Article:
While there are many individual accomplishments to celebrate the overall picture is not rosy, particularly in the U.S. The glass ceiling is still shatterproof.
In an article I wrote in the Financial Post entitled “What’s Happened to the Glass Ceiling,” I said, “Call it a glass ceiling, glass wall or a glass floor—there is still a barrier blocking senior women leaders in organizations. High-powered executive and professional women are increasingly opting out of, being bypassed, or otherwise disappearing from the professional workforce. While this exists, true diversity in organizations will not happen.”
There is clear evidence that the situation for women in North America, but particularly in the U.S. is actually deteriorating according to research data from the workplace, and the clear ultra conservative agenda of right-wing political groups in the U.S. that are attacking women’s rights.
Women hold just 26 percent of executive-level positions in S&P 500 companies — and sadly that is no accident, according to a new study by researchers in the University at Buffalo School of Management.The study, in Personnel Psychology, found that, on average, men are more likely than women to emerge as leaders.
The research team — led by doctoral student Katie Badura and Emily Grijalva, PhD, assistant professor of organization and human resources in the UB School of Management — aggregated 59 years of research, encompassing more than 19,000 participants and 136 studies from lab, business and classroom settings.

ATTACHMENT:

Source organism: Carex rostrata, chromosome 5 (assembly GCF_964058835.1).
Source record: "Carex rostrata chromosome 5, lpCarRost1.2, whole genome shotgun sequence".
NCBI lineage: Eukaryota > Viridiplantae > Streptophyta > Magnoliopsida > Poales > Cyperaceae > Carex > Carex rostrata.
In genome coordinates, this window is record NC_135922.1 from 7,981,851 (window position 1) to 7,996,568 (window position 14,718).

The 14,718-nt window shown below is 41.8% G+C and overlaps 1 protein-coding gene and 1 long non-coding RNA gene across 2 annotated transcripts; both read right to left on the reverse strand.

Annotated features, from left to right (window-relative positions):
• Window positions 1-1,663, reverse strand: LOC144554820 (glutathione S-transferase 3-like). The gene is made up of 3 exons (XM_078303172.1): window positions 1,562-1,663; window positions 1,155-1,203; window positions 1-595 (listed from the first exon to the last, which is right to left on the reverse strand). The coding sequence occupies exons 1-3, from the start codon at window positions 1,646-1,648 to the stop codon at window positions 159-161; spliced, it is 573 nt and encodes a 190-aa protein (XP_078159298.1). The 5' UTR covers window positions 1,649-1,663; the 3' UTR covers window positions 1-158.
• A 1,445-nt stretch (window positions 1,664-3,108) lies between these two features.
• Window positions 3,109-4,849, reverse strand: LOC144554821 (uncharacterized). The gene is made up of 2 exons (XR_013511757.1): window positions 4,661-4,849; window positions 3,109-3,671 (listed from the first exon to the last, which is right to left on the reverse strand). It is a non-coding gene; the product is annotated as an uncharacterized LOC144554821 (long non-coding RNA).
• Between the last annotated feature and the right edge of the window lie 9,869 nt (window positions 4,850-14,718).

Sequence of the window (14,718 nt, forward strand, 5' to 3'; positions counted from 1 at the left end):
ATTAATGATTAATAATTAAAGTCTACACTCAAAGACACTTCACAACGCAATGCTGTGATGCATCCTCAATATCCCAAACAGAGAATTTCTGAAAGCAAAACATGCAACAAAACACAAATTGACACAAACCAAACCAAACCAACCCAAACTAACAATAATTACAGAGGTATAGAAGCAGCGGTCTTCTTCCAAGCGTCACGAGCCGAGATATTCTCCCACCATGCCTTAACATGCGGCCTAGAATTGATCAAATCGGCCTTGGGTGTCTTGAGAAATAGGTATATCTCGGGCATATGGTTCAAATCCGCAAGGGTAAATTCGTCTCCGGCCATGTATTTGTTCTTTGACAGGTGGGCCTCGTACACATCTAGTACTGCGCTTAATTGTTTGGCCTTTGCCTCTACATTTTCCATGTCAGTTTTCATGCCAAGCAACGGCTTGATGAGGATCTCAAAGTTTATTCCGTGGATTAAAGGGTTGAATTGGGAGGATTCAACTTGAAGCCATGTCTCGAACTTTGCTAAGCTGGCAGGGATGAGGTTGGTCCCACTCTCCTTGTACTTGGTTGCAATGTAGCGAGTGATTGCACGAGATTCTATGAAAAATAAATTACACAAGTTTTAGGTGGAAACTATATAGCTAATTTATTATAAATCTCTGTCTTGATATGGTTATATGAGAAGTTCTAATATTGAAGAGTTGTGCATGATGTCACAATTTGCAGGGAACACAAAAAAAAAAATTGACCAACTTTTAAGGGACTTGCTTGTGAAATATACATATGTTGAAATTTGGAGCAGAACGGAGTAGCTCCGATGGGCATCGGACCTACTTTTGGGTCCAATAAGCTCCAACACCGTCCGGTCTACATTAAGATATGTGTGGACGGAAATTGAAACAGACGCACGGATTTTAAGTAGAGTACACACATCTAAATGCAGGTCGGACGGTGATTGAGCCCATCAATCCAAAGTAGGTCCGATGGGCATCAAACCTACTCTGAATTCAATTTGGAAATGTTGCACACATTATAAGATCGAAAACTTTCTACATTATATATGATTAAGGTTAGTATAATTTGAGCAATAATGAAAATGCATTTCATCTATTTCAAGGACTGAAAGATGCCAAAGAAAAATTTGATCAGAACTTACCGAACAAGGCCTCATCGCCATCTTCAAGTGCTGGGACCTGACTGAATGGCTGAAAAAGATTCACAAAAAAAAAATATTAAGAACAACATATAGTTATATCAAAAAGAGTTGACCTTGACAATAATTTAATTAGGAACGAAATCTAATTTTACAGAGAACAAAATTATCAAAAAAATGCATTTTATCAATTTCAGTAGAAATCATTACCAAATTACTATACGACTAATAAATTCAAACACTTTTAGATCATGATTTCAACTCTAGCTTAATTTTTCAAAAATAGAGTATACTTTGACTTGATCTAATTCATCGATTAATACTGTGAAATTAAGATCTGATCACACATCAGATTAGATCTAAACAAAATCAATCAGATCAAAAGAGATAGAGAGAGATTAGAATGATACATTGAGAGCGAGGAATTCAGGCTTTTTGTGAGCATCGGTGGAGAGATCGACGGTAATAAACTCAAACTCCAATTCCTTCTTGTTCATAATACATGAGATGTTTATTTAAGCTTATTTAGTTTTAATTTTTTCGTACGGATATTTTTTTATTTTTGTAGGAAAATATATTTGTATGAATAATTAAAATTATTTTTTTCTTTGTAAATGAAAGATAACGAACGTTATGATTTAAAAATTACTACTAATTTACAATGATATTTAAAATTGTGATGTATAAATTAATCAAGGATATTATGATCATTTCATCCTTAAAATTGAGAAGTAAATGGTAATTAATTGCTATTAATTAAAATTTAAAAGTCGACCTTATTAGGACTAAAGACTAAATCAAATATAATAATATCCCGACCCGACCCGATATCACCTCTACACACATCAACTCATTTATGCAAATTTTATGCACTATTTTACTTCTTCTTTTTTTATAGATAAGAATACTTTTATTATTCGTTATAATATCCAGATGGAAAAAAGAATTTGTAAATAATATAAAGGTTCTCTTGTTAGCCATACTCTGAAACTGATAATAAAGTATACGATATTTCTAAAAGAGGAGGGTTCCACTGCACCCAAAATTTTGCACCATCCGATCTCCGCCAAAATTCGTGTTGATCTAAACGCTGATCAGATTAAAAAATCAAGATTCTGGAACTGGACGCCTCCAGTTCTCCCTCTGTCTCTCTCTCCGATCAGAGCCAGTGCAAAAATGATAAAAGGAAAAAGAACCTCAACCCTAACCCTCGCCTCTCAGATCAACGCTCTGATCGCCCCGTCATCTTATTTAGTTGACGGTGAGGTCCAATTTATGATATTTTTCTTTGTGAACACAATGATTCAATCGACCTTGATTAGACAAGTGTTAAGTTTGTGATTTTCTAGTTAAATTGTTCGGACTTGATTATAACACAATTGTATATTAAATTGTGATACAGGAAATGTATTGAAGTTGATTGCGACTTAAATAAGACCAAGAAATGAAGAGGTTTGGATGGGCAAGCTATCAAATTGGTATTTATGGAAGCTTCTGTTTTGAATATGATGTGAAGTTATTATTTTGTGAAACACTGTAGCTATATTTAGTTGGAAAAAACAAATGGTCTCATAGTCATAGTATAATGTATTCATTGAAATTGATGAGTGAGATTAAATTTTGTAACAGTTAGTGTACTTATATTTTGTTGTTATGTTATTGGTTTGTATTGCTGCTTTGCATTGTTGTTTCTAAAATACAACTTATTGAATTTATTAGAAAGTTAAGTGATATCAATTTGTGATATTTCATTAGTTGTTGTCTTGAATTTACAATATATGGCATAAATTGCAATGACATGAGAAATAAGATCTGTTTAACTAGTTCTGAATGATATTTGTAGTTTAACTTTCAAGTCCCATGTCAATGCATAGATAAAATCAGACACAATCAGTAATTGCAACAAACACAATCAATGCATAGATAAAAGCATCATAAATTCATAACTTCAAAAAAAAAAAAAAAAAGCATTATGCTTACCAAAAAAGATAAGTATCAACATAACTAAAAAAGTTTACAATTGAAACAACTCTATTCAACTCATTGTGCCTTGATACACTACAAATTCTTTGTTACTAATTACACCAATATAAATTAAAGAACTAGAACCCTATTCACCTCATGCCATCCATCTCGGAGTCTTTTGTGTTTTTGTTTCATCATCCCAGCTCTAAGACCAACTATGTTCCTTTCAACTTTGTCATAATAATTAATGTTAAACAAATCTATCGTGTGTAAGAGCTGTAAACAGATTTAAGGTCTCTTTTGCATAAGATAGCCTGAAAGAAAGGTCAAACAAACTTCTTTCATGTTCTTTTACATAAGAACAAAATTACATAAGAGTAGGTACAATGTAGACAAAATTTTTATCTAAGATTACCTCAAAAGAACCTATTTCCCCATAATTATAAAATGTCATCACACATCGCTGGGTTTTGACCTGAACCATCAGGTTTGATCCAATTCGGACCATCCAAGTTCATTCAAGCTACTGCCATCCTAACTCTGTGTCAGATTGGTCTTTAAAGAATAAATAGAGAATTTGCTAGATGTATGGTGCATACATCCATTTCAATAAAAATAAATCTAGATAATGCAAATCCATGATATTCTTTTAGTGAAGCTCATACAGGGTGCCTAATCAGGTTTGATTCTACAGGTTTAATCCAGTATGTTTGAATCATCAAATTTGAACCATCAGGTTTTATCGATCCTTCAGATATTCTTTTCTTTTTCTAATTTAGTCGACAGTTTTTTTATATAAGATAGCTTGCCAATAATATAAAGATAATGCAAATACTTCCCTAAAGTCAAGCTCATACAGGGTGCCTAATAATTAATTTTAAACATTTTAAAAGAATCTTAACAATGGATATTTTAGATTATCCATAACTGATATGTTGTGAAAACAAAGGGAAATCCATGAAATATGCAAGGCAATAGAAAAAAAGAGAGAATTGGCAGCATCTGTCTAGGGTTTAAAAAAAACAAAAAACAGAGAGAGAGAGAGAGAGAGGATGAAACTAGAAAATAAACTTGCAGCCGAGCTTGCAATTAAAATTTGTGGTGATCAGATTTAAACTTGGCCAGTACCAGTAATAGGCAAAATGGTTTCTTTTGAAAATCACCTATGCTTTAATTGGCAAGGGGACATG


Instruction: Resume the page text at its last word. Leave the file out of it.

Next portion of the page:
They discovered that although the gender gap has narrowed in recent decades, it still persists. “As a society, we’ve made progress toward gender equality, but clearly we’re not quite there,” Badura says. “Our results are consistent with the struggle many organizations face today to increase diversity in their leadership teams.”
The researchers primarily attribute the gender gap to societal pressures that contribute to gender differences in personality traits. For example, men tend to be more assertive and dominant, whereas women tend to be more communal, cooperative and nurturing. As a result, men are more likely to participate and voice their opinions during group discussions, and be perceived by others as leaderlike.
“We found showing sensitivity and concern for others — stereotypically feminine traits — made someone less likely to be seen as a leader,” Grijalva says. “However, it’s those same characteristics that make leaders effective. Thus, because of this unconscious bias against communal traits, organizations may unintentionally select the wrong people for leadership roles, choosing individuals who are loud and confident but lack the ability to support their followers’ development and success.”
While group size and participants’ ages did not affect the gender gap, the study found the length of time participants spent together was an important factor in whether men or women emerged as leaders. The longer a group spent together, the less gender influenced who emerged as the group’s leader.
“The gender gap was strongest during the first 20 minutes people were together, similar to an initial job interview, but weakened after more than one interaction,” Grijalva says. “During the hiring process, organizations should conduct multiple interviews to reduce gender bias and ensure they’re hiring the best applicant.”
For managers, the researchers suggest promoting the value of communal behaviors in performance evaluations, prompting quieter individuals to share their ideas and being mindful of any unconscious biases you or your staff may have.
“In the Obama White House, female staffers adopted a strategy of amplifying one another’s comments during meetings and giving credit to the individual who said it first, to ensure that women’s voices were being heard,” Badura says. “Tactics like this help the most qualified individuals stand out and emerge into leadership roles — regardless of gender.”